Other asparagus recipes detailed in the latest Maine Ingredient column are:

Asparagus and Tomato Gratina
Red Rice and Asparagus Salad
Hake with Pork and Potatoes and Asparagus

Lemon and Thyme Bag-Roasted Asparagus
Preheat oven to 350 degrees. Cut the bottoms off one or more bunches of asparagus.  Place asparagus onto a large paper bag, drizzle with extra virgin olive oil. Sprinkle with salt and pepper. Add 1 lemon cut into 8 wedges and a generous sprig of thyme. Roll the bag closed and then place into a baking sheets with sides. Place in the oven for 20 minutes or until the asparagus is just done.

Caveat:  There are some that suggest that oiling the bag before putting it into the oven is a way to keep it from burning, however, that has never made much sense to me. I’ve also never had an oven fire while making this recipe, so there.

Asparagus Tomato Gratin
Asparagus Tomato Gratin (see link above for recipe)

Annie
Sad that the asparagus will go away soon, but happy to start seeing peas and strawberries

Throwback Thursday – New England Clam Chowder

New England Clam Chowder was one of the first things I learned to make when I came to Maine to work on a Maine windjammer more than twenty-five years ago.  This simple recipe is both a signature dish and an iconic meal that embodies the characteristics of New England in general and Maine in specific:  hearty, warming, simple, frugal and nourishing.

ThrowbackThursday FMC

Eating Spring Dug Root Vegetables – Parsnip Latkes

How fun to have both harvested the last of the parsnips on the same day that I planted next spring’s crop.  In playing around with these ivory beauties, I created a couple of new recipes for a column:  Parsnip Latkes, Root Vegetable Soup, Roasted Parsnips and Collard Greens.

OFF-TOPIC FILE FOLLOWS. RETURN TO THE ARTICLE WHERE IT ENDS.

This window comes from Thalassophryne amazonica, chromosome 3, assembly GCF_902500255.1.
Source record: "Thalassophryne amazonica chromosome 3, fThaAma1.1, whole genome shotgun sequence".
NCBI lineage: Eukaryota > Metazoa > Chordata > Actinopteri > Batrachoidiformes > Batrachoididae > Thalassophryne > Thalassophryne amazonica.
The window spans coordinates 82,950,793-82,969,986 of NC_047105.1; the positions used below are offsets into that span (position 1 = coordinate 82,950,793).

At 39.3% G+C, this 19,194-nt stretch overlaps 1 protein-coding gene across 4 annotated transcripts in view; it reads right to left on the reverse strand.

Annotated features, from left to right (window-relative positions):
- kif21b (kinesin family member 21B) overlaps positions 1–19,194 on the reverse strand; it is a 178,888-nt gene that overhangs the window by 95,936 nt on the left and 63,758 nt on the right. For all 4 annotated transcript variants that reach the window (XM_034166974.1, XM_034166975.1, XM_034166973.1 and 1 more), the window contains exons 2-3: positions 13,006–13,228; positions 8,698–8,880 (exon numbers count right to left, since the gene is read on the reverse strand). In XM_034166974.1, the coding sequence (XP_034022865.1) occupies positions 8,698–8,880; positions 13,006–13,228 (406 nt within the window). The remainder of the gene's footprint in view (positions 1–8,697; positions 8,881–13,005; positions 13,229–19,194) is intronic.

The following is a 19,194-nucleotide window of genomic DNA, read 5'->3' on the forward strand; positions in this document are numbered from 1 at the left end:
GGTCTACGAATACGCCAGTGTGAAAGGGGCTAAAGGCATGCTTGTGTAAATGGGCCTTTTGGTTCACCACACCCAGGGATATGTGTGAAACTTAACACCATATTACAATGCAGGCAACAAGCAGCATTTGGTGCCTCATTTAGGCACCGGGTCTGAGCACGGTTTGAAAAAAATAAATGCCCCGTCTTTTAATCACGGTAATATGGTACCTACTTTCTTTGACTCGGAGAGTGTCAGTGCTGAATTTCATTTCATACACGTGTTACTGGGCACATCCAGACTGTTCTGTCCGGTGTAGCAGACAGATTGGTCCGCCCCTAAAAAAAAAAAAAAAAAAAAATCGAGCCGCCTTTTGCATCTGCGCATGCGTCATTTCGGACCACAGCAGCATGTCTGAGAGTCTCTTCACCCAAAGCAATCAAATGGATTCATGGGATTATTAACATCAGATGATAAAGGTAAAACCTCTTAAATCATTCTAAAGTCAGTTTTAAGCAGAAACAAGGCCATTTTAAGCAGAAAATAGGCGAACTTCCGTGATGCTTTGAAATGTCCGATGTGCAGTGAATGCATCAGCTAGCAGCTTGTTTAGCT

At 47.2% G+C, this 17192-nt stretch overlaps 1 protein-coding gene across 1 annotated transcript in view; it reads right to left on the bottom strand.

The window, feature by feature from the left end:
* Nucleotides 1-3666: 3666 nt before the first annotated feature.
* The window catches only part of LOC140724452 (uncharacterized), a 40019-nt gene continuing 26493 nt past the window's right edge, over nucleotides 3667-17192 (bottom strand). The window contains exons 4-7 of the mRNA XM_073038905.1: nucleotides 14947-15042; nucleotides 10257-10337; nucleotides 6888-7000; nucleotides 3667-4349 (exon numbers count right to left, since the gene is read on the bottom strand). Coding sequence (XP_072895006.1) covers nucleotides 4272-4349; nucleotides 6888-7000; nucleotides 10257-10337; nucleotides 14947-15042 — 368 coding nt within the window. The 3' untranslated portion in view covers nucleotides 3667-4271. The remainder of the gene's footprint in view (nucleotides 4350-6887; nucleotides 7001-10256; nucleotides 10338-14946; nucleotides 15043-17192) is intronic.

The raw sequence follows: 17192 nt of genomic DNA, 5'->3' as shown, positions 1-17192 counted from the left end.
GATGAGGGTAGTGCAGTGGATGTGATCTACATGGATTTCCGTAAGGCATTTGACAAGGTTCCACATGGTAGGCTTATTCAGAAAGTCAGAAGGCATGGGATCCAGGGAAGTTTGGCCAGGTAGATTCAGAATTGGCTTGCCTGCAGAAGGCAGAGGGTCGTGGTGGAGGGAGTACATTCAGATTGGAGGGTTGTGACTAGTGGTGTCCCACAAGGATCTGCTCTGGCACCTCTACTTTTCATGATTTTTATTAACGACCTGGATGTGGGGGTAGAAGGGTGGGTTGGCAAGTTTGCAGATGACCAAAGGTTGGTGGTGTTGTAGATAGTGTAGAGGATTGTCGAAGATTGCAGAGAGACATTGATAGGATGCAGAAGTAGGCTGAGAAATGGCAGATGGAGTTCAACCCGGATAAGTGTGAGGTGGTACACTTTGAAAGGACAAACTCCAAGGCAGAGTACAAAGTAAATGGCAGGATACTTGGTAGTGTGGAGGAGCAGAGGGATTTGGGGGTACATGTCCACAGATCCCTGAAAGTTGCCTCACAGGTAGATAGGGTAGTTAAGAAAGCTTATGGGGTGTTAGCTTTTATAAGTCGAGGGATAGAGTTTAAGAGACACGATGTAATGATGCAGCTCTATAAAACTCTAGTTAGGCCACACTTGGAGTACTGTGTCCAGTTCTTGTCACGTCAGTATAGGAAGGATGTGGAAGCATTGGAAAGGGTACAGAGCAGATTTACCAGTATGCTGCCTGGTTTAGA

Parsnip Latkes

Annie
Gone Digging

Potato-Crusted Salmon

Salmon happens to be one of my favorite fish.  The coral color alone draws me, but then the melt-in-your mouth texture hooks me completely.  Often I hear from people that they don’t care for salmon because it tastes ‘fishy’ to them.

There could be two reasons for this.  The first is, of course, that the fish isn’t fresh.  We all know what to do about that – be pickier about where and from whom we buy our fish.

The second reason, however, is something we can change.  When salmon, and many other omega-3 packed fish, is over cooked, the flavor changes, giving the fish an unpleasant ‘fishy’ smell and taste even though it’s fresh.  The trick to cooking fish, and salmon in particular, is to make sure you remove it from the heat before it is completely finished cooking.  The final 2 minutes while you are getting everything else to the table will allow the residual heat to finalize the cooking.  This gives fish a soft, tender quality that is elegant and luscious.

Potato-Crusted Salmon
Thicker pieces of salmon work well for this dish. It’s a bit of a race to get the potatoes cooked before the salmon is overcooked and having center cut pieces of salmon helps as does cooking the salmon potato side down for a longer time.   For a little bit of a twist, it’s also possible to sauté the salmon and potatoes separately.  Simply use two pans, one for the salmon and one for the potatoes.  In this case you would make 2 to 3-inch wide patties and sauté in olive oil over medium high heat.

For the salmon:
2 pounds center-cut salmon, cut into 4 to 6 pieces
3 tablespoons fresh lemon juice
1/4 teaspoon salt
Several grinds of fresh black pepper
2 tablespoons olive oil
1/4 cup sour cream for garnish (or more) (optional)

For the potatoes:
3 russet potatoes, peeled
1 egg
2 tablespoons flour
1/2 teaspoon salt
1 tablespoon fresh lemon juice
2 teaspoons freshly chopped dill, or 1 teaspoon dried

Preheat oven to 400 degrees. Place the salmon on a platter and rub with the lemon juice, salt and pepper.  Set aside. Place a strainer in the sink or over a platter.  In a medium bowl, grate the potatoes and place the potatoes in the strainer.  Press down on the potatoes to squeeze out any excess water.  Return the potatoes to the bowl and add the rest of the ingredients. Press the potatoes on top of the salmon about 1/2-inch thick. There may be extra potatoes to make potato pancakes with.  Heat a skillet over medium‐high heat.  Add the olive oil and carefully place the salmon in the pan, potato side down. Sauté until the potatoes are browned, for about 7 to 10 minutes and carefully turn with a spatula. Immediately put the pan in the oven and bake for another 7 minutes, carefully watching the salmon to be sure that it doesn’t become over cooked.  Serve immediately.

Serves 4 to 6 people